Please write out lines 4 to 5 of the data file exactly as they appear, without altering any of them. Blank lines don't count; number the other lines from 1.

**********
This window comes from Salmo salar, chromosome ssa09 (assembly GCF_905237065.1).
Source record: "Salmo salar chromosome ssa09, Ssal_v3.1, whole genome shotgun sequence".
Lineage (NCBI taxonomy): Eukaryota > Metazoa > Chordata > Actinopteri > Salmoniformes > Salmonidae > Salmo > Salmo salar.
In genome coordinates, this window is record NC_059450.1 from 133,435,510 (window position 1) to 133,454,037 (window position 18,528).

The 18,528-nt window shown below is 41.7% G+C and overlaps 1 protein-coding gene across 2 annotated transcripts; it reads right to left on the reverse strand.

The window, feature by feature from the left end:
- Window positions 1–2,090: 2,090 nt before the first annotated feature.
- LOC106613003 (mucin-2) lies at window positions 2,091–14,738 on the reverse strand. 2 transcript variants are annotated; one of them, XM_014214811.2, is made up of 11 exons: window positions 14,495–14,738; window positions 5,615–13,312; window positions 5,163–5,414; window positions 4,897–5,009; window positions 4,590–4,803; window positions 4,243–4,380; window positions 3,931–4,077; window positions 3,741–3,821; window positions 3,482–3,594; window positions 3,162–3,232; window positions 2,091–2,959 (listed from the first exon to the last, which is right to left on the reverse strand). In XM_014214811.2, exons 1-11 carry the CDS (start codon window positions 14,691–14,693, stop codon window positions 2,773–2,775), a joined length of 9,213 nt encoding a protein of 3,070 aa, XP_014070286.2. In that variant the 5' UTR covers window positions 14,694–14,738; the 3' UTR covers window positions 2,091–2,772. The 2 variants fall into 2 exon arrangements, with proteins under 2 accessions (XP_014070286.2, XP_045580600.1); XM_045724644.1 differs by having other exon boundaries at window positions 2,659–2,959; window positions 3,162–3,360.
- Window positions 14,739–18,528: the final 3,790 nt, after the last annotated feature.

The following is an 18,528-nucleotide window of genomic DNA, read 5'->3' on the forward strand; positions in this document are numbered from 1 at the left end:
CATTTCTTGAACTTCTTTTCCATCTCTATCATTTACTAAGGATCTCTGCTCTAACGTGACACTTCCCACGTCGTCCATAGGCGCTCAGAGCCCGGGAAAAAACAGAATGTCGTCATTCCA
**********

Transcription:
In genome coordinates, this window is record NC_059450.1 from 133,435,510 (window position 1) to 133,454,037 (window position 18,528).

The 18,528-nt window shown below is 41.7% G+C and overlaps 1 protein-coding gene across 2 annotated transcripts; it reads right to left on the reverse strand.